Take the 2-minute tour ×
Stack Overflow is a question and answer site for professional and enthusiast programmers. It's 100% free, no registration required.

I've heard that mysql queries are very expensive, and that you should avoid at all costs making too many of them.

I'm developing a site that will be used by quite a few people, and I'm wondering:

How expensive are mysql queries actually? If I have 400,000 people in my database, how expensive is it to query it for one of them?

How close attention do I need to pay that I don't make too many queries per client request?


Edit: TomTom couldn't be more correct with his answer. According to perormance tests on the sites linked to in the comments (and a couple sites I found through a "mysql queries per second" search), I won't be encountering problems for quite a while - mysql can do thousands of queries per second with a remote server.

share|improve this question

3 Answers 3

up vote 14 down vote accepted

Just ignore it. Seriously. If you need data, you need data. Make sure your queries are reasonable fast (i.e. proper indices). Get a proper server for handling the load. Use output caching as makes sense, start caching data once you know where you actually HAVE a problem.

share|improve this answer
    
That's reassuring, thanks :) - one thing though, can you give an example of proper indices? Not exactly sure what you're referring to. –  Cam Mar 18 '10 at 12:00
2  
If you always select i.e. a user by his username then you should set an index on the username column. If you select by user id then set an index on the user id column (probably there is already a primary key on it). In short: Set indexes on columns that appear most frequently in your where-condition and always check with "EXPLAIN SELECT ..." if the index is used. –  dbemerlin Mar 18 '10 at 12:06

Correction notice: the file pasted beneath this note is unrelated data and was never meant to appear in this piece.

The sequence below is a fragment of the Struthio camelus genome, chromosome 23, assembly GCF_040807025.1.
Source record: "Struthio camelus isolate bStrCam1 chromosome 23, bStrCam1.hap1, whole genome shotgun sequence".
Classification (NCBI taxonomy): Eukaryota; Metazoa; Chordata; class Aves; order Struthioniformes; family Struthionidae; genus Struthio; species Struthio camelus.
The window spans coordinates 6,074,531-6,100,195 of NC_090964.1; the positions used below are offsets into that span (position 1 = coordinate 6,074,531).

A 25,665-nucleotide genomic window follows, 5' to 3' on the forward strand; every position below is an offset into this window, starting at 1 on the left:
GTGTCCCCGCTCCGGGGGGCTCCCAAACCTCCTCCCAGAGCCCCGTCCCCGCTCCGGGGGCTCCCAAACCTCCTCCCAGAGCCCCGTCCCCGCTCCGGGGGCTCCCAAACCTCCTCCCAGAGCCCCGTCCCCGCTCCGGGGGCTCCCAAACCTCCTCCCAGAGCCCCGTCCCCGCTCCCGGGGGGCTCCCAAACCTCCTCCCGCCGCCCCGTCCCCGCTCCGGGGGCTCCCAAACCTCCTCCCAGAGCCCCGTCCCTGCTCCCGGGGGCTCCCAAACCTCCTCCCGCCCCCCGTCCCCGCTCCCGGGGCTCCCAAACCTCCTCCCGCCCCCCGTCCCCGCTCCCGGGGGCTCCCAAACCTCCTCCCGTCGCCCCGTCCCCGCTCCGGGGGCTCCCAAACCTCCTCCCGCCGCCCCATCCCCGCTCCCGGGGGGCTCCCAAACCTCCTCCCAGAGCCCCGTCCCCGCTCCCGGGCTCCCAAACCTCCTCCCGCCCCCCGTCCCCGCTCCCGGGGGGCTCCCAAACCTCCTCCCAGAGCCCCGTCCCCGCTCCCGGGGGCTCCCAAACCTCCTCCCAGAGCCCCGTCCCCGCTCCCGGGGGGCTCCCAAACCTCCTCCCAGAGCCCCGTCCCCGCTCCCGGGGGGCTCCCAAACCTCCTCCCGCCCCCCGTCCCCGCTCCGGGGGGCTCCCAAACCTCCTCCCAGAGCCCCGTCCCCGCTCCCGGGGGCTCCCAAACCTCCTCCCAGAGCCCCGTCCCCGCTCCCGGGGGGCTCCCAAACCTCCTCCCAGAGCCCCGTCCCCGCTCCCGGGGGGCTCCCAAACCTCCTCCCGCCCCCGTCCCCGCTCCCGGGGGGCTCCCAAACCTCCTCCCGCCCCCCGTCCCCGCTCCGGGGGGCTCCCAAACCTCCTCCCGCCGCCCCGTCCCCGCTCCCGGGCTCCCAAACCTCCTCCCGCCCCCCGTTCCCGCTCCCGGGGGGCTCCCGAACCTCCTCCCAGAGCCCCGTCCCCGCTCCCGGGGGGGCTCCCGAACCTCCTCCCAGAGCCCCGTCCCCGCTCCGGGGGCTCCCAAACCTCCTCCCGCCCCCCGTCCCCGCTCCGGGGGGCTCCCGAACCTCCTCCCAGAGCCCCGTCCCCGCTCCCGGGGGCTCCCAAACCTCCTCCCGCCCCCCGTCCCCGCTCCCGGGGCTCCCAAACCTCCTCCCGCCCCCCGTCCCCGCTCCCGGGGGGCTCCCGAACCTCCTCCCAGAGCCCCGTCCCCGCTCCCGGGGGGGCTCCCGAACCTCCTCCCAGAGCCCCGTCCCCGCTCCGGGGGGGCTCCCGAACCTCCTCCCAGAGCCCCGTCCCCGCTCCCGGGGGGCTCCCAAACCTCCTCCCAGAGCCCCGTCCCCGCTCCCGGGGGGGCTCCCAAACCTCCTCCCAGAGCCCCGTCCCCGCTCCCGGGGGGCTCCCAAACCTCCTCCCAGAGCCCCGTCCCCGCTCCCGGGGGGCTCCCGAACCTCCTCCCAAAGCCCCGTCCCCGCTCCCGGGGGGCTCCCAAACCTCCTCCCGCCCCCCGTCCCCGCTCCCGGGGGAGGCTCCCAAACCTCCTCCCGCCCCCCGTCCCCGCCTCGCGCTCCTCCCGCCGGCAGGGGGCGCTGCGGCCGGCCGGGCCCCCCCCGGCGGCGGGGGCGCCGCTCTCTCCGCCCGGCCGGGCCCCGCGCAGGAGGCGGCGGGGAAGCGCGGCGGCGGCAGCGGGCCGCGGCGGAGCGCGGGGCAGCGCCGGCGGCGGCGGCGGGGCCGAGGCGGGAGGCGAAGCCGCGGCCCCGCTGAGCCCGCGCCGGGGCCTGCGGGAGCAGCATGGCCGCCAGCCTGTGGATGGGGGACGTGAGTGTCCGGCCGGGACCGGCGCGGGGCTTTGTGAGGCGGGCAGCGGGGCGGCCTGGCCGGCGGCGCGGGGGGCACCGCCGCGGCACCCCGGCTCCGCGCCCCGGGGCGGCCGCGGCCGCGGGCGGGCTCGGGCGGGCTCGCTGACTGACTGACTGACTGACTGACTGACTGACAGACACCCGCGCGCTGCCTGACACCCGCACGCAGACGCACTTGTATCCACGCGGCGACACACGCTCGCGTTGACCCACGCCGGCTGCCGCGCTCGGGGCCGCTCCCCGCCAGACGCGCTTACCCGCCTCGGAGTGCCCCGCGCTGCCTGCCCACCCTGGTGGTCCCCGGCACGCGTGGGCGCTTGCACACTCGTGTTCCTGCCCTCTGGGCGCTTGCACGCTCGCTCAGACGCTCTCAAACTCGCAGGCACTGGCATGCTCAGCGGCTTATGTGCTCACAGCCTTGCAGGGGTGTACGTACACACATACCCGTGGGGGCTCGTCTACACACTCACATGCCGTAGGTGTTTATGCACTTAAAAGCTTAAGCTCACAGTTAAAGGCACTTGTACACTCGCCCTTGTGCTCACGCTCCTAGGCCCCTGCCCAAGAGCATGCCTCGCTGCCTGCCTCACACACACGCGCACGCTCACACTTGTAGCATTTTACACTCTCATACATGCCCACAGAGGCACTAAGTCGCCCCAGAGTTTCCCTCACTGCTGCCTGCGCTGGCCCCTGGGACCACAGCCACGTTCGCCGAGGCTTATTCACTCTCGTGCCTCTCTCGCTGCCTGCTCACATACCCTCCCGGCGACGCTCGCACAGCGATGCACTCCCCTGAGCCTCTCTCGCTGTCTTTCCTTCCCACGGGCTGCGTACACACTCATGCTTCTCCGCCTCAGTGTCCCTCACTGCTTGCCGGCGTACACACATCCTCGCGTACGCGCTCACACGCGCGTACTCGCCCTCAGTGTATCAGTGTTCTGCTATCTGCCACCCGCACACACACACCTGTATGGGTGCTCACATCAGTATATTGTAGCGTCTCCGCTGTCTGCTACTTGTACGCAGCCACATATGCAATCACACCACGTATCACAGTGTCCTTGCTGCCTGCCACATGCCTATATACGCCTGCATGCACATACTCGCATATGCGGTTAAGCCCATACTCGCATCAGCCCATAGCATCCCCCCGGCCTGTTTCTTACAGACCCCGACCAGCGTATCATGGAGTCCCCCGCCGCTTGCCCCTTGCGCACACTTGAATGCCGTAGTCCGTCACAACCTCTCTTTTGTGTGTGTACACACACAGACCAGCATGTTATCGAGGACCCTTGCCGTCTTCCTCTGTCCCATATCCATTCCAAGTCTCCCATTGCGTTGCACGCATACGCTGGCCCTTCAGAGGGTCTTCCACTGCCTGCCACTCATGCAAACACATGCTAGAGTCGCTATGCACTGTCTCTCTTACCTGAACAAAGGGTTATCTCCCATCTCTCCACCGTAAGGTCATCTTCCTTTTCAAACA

@dbmerlin Ah, yeah I figured that's what was meant. Makes sense; common database good practices. EXPLAIN SELECT is new to me though, looks interesting. –  Cam Mar 18 '10 at 12:07

It depends on

a) Your traffic levels b) Your server c) How expensive your queries are

For example, as a rule of thumb, I never go over 15 queries a page. However I allow for atleast 6-7 to be expensive (1-2 joins).

Anything thats only changes very rarely (movie descriptions as an example) I would cache. Then in administration, delete that cache file when that movie is updated.

However I have had sites that have 80 queries (back in the day) and had 200+ visitors constantly refreshing with no issue but they were all very light.

I don't think there's any real solid rule people will give or you should abide by.

share|improve this answer
    
Thanks, +1 for the numbers, that's very reassuring. I have about 8-10 queries per page max, with most pages only using a couple queries. None of my queries are really that expensive at all either - they're mostly simple selects and inserts (although there is one SUM, which I guess is kind of expensive, except for the fact it's only summing about 250 rows per pageview). –  Cam Mar 18 '10 at 13:36

As long as your queries are precise and written as efficient as possible, mySQL is made to be able to perform these actions.

If you say have 400,000 users though, and your noticing performance issues you should be making enough money off of these users to upgrade your server anyways :)

share|improve this answer

Your Answer

 
discard

By posting your answer, you agree to the privacy policy and terms of service.

Not the answer you're looking for? Browse other questions tagged or ask your own question.